The Open Networking Foundation (ONF) wants to help its operator board members advance their network virtualization efforts and give a kick in the pants to vendors that aren’t stepping up.
Today, the ONF announced a new strategic plan jointly developed and unanimously approved by its operator board members. These members are: AT&T, China Unicom, Comcast, Google, Deutsche Telekom, NTT Group, Telefόnica, and Turk Telekom.
The strategic plan is necessary because the traditional telco vendors are not helping these operators transform their networks with more software at the pace the operators desire.
“There was hope the established incumbent players would step up,” said Timon Sloane, VP of marketing with the ONF. “To be honest, it’s not happening as fast as the operators want, and we’re not seeing the level of investment. The operators concluded that the right supply chain is not there to deliver. We need supply chain players that are 100 percent aligned and enthusiastic. We are intentionally going out to re-align the supply chain players to make sure we all have the same vision.”
The new ONF strategic plan includes modular reference designs and exemplar platforms.
Reference designs combine component projects into production platforms. The components can come from across the industry and are not limited to ONF projects. For example, the Open Network Automation Platform (ONAP), while not an ONF project, is a component that could be used. Each reference design will be championed by a select group of operators and will be designed with participation by invited supply chain partners.
Each reference design is to serve as a blueprint for the industry, backed by specific operator interest. Operators are currently considering a few areas of focus, including: fixed and mobile broadband access; leaf-spine data center fabrics; multi-access edge computing (MEC); 5G solutions at the edge; and a continued push for software-defined networking (SDN).
“The reference designs are key to moving the needle here,” said Sloane. “The operators are committing significant resources to make this happen. And operators will procure based on these designs.”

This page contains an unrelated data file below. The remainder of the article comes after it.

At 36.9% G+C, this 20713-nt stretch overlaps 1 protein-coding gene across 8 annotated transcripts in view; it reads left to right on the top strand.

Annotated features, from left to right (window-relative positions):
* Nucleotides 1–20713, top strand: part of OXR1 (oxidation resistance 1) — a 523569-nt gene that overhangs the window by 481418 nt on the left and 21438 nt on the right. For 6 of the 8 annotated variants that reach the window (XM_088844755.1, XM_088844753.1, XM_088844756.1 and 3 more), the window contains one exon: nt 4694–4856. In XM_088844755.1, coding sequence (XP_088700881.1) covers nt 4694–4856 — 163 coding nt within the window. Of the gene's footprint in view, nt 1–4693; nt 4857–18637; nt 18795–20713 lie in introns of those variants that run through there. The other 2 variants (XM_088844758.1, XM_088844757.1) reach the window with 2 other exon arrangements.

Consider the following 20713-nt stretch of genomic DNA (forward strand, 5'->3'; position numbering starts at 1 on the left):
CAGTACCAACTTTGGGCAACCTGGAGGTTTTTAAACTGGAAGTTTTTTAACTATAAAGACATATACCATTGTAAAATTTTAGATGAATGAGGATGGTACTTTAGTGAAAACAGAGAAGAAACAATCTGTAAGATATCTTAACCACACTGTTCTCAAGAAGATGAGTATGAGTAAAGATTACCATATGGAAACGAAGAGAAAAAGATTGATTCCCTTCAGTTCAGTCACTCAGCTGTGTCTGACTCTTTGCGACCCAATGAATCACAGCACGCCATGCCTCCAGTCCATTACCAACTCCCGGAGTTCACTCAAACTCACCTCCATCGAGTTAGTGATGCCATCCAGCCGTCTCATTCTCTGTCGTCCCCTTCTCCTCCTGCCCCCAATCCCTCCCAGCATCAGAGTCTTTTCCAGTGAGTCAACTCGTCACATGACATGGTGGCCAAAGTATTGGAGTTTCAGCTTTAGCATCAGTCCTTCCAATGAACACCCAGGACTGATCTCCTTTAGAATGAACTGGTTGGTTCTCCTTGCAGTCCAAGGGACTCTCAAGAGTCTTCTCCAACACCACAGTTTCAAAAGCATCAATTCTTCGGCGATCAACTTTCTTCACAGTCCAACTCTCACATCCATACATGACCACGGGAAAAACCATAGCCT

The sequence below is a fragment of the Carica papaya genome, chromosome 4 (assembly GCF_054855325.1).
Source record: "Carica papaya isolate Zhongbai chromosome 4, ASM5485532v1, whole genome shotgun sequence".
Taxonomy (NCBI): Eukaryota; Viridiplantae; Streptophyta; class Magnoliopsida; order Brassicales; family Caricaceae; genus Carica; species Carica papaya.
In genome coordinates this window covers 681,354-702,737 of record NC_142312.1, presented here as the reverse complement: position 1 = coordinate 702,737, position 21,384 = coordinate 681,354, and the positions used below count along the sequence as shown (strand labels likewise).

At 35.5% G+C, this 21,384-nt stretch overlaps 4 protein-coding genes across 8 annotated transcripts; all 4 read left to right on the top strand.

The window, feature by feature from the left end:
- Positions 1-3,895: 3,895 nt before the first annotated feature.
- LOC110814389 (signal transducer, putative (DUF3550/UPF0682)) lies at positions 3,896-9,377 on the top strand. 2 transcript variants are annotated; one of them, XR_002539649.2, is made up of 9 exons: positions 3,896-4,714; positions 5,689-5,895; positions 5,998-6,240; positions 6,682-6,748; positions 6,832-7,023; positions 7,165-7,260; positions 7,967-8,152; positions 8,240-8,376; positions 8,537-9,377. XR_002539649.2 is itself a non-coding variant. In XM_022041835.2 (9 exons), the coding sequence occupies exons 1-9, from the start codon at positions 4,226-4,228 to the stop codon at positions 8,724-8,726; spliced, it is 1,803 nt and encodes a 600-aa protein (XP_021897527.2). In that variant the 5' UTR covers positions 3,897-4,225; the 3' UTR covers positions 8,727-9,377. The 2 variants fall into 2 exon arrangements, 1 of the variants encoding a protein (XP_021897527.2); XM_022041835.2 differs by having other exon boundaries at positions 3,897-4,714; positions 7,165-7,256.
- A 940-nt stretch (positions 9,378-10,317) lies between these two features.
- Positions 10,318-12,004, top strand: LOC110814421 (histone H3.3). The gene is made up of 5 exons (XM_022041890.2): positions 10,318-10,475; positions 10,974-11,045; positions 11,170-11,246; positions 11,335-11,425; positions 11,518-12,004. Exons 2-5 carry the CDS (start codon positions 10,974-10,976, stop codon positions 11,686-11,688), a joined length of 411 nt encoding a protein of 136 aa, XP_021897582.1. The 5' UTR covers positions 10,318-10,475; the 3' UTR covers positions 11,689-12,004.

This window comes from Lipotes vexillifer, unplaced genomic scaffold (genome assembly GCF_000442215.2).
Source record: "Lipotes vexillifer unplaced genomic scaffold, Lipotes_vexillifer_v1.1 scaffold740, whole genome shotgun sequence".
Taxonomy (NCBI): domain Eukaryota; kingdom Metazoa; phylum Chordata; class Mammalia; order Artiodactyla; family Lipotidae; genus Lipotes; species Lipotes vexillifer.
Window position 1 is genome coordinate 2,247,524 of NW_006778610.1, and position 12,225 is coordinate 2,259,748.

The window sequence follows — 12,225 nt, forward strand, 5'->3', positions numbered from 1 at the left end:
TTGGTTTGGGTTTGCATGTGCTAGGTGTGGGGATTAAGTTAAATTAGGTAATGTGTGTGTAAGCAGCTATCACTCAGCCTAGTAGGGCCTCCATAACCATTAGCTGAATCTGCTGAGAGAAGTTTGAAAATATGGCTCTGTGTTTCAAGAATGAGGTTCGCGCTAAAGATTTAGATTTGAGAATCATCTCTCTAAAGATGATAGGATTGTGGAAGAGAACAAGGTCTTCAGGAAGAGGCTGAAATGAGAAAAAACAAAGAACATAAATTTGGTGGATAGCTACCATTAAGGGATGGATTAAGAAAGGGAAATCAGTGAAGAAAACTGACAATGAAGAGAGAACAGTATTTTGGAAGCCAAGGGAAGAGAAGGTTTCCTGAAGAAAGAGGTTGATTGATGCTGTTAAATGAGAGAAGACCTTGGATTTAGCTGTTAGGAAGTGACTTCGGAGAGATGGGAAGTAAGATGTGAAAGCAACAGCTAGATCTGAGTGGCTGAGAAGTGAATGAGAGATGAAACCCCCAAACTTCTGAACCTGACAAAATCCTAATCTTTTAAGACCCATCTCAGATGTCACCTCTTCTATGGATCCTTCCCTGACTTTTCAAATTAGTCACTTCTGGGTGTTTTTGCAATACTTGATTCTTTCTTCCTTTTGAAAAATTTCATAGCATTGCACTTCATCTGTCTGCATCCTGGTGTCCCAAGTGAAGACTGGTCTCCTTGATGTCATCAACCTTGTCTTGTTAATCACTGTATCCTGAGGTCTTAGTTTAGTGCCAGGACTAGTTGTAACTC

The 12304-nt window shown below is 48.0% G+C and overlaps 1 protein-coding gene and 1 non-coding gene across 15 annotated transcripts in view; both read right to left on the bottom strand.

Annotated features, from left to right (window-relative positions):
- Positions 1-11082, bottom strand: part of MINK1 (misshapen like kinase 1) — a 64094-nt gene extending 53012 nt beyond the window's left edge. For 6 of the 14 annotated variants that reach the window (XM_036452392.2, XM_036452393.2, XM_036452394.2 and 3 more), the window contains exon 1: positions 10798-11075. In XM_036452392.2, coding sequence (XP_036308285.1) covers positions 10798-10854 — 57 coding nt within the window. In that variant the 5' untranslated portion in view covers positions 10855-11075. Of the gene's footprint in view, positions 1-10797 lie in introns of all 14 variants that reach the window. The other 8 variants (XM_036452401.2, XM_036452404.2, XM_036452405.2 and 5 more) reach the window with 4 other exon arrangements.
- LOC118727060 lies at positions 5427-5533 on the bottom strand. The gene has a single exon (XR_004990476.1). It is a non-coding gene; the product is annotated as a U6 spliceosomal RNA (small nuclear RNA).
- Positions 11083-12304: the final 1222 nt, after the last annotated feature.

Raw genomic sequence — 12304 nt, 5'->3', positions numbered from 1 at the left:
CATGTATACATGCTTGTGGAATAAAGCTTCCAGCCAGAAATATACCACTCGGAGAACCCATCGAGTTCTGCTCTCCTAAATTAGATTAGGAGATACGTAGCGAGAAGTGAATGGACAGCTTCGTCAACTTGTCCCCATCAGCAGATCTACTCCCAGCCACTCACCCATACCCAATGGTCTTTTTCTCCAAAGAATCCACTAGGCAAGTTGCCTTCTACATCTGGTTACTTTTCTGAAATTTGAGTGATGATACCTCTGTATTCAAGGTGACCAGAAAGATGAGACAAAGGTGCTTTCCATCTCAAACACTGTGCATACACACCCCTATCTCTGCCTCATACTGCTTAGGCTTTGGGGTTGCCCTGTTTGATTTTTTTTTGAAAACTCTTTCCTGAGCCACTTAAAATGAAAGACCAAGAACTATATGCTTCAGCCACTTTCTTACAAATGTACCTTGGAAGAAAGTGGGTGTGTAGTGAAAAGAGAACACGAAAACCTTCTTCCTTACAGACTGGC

The second part of the ONF’s strategic plan includes exemplar platforms, which are actual implementations of a reference design. Each exemplar platform will create an instantiation of a reference design that can be trialed and then customized by operators as they build systems to suit their particular needs.
Giving vendors a push and an incentive is a big part of this new strategic plan.
Telefόnica, which is one of the ONF operator board members, had already expressed its discontent with vendors that it felt weren’t helping it enough in relation to its implementation of OpenStack. The Spanish telco worked with the research firm Analysys Mason to publish a white paper that spells out the work of its Unica virtualization project. The white paper also spelled out Telefόnica’s gripes with vendors not advancing their technology fast enough for Unica.
In today’s news, the ONF and its operator members has even gone so far as to list some of the existing companies in the supply chain. (See slide below.) “We have not seen quite the level of enthusiastic participation,” said Sloane. “Even the companies on this list. Collectively we’ve not seen the level we hoped. This plan is a recognition of that and an effort to break through what feels like a bit of inertia. We’re not going to wait passively and hope it corrects itself.”
Perhaps existing vendors are dragging their feet because their business models show that products based on open source code won’t have the same margins as their traditional proprietary products.
But Sloane said open source has never been about free software. It’s been about communities coming together to create the best software and then having vendors commercialize it for profit. “Think of it as a Red Hat of this space,” he said. “When doing big deployments, it’s worth buying it from a company that’s commercializing it for you. It was always envisioned that there would be companies that would commercialize.”
And according to today’s ONF announcement, the operators leading the ONF are committed to showing a path forward and a road to revenue for companies that step up to play an active role in this new open source era.
The ONF operator board members plan to use the new reference designs to issue their request for proposals (RFPs). “The reference designs let operators align around a small set of things that are well articulated,” said Sloane. “It’s very clear to the industry: if you build this you are aligned with what the operators want to buy.”
“Operators’ commitment to take open source solutions into production represents the next big step in realizing the full potential of software-defined, disaggregation, and open source,” said Guru Parulkar, executive director for the ONF, in a statement. “It is also heartening to see operators’ determination to enable a new supply chain that is well aligned with their goals.”